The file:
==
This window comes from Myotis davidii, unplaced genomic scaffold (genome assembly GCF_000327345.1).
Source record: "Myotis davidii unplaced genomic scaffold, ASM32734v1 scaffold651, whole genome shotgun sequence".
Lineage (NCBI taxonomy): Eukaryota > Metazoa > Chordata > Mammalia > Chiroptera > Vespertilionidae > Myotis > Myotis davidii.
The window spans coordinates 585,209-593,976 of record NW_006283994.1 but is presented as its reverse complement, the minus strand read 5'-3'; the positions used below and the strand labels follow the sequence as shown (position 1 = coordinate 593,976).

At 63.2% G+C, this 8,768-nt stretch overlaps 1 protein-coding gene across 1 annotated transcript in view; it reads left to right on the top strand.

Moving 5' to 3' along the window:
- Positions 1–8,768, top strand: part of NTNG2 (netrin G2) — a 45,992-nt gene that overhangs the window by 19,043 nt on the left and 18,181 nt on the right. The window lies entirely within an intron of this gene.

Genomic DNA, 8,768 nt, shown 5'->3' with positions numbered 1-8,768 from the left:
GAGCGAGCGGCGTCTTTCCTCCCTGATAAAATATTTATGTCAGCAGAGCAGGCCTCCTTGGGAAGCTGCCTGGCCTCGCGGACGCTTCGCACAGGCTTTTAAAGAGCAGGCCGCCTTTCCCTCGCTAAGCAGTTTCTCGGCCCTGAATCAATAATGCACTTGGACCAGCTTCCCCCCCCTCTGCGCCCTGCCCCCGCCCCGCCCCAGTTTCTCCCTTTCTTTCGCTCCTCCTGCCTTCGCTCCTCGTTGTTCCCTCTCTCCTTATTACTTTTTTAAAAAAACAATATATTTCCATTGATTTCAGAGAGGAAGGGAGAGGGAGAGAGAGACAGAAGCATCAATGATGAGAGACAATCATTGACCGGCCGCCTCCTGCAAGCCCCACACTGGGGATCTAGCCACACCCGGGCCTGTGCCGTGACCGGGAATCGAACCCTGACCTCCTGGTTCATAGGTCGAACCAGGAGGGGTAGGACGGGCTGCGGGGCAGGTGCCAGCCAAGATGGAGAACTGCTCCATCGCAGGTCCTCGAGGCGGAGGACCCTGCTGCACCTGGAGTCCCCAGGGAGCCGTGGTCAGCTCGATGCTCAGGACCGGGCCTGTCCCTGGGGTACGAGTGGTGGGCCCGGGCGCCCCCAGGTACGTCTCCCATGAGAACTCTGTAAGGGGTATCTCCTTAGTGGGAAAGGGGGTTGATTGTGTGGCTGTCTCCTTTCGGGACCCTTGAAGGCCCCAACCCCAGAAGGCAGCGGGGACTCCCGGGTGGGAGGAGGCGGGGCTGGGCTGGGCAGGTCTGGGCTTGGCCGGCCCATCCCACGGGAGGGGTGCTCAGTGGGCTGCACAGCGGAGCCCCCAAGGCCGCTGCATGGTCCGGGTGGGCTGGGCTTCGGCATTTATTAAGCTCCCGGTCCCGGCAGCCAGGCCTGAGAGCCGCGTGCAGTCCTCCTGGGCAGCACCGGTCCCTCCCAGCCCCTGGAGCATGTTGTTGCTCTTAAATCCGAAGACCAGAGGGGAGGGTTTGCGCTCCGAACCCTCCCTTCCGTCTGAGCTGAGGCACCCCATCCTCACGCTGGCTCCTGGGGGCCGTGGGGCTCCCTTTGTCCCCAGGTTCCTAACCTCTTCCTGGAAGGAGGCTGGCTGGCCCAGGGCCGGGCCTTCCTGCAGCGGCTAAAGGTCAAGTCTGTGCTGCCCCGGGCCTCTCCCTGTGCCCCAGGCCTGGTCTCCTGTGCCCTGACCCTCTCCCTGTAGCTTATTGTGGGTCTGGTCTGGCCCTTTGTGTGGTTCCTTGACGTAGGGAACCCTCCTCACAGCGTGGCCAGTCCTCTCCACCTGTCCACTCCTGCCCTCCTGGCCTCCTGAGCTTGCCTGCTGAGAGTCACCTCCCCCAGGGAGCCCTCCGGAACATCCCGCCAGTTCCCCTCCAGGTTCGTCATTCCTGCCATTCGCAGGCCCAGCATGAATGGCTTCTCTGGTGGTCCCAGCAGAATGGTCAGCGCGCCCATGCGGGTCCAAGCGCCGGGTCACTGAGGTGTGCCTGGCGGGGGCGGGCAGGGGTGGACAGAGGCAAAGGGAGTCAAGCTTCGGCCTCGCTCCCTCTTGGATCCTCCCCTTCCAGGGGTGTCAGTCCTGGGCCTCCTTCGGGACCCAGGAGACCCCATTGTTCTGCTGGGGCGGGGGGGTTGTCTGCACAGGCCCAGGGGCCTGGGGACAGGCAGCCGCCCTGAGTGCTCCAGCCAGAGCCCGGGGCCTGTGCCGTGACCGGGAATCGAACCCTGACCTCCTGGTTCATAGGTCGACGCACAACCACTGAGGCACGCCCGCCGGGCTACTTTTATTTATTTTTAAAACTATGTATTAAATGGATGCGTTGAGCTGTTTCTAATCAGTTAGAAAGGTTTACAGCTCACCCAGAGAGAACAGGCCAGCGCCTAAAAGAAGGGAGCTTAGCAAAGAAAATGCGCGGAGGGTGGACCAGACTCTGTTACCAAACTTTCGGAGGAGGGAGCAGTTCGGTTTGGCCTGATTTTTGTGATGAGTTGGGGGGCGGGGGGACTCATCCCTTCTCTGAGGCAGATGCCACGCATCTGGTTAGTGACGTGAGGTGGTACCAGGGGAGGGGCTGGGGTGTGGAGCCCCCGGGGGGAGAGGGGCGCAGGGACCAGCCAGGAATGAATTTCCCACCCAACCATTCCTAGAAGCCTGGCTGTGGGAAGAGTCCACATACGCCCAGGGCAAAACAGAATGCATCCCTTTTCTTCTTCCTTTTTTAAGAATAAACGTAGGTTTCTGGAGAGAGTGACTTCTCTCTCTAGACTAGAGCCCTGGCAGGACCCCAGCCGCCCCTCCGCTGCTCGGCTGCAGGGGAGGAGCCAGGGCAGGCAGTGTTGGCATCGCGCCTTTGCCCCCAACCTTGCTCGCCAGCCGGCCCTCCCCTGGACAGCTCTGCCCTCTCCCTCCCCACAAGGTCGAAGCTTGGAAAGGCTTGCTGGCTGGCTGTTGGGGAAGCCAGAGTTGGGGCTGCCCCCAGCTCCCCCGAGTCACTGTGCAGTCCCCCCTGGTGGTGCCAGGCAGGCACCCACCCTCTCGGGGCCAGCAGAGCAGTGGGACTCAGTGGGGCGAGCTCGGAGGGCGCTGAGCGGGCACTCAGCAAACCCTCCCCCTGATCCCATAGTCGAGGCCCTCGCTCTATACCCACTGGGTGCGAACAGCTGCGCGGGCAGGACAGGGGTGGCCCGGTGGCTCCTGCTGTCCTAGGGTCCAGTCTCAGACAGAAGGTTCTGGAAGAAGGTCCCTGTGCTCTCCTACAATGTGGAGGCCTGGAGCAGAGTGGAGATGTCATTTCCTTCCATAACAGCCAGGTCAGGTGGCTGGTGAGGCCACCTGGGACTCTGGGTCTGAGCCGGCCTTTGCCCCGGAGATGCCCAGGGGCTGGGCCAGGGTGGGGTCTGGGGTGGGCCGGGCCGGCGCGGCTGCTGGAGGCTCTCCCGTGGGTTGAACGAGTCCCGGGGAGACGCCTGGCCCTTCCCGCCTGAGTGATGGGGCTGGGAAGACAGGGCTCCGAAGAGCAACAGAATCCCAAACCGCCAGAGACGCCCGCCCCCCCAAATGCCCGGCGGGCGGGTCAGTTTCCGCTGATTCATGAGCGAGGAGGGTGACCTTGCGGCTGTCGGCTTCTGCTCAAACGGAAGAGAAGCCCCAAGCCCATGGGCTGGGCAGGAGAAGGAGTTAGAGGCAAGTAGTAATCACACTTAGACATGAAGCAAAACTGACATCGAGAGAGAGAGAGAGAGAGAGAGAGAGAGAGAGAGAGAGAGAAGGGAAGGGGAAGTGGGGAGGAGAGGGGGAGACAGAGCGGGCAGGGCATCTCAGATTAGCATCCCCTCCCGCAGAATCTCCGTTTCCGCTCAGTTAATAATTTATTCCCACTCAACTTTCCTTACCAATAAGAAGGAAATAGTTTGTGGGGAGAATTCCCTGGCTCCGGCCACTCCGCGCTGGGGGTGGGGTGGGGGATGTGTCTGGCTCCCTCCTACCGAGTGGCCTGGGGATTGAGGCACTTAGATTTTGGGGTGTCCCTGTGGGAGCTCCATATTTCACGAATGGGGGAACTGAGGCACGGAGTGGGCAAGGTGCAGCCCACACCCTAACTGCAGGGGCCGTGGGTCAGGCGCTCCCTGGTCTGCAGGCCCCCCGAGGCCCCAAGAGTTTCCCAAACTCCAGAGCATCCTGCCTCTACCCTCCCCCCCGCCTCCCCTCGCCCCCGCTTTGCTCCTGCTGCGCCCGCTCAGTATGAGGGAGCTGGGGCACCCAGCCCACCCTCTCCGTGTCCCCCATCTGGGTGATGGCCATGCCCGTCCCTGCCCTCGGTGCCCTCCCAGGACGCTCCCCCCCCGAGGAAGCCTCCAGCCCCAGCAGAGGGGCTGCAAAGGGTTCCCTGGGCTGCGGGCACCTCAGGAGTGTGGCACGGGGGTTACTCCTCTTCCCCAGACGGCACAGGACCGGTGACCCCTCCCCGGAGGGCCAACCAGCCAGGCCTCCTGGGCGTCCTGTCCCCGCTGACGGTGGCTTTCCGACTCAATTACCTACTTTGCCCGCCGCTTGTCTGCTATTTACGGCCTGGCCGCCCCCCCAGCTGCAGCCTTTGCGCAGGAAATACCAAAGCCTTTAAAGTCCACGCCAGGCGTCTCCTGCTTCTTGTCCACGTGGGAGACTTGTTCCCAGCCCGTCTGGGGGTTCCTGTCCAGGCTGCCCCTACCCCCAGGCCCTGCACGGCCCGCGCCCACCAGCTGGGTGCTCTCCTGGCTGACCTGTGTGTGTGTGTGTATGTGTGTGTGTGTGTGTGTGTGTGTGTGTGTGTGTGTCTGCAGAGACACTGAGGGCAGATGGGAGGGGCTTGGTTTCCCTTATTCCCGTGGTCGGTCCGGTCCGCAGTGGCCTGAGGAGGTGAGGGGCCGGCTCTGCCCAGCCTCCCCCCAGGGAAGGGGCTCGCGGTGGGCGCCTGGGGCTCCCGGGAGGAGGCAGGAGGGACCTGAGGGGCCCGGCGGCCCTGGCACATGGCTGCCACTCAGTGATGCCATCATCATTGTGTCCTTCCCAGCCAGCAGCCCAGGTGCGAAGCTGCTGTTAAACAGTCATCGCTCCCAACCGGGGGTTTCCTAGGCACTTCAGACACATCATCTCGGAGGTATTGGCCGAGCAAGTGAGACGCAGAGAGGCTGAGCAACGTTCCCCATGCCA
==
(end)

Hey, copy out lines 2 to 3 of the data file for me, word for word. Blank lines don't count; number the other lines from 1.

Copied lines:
Source record: "Myotis davidii unplaced genomic scaffold, ASM32734v1 scaffold651, whole genome shotgun sequence".
Lineage (NCBI taxonomy): Eukaryota > Metazoa > Chordata > Mammalia > Chiroptera > Vespertilionidae > Myotis > Myotis davidii.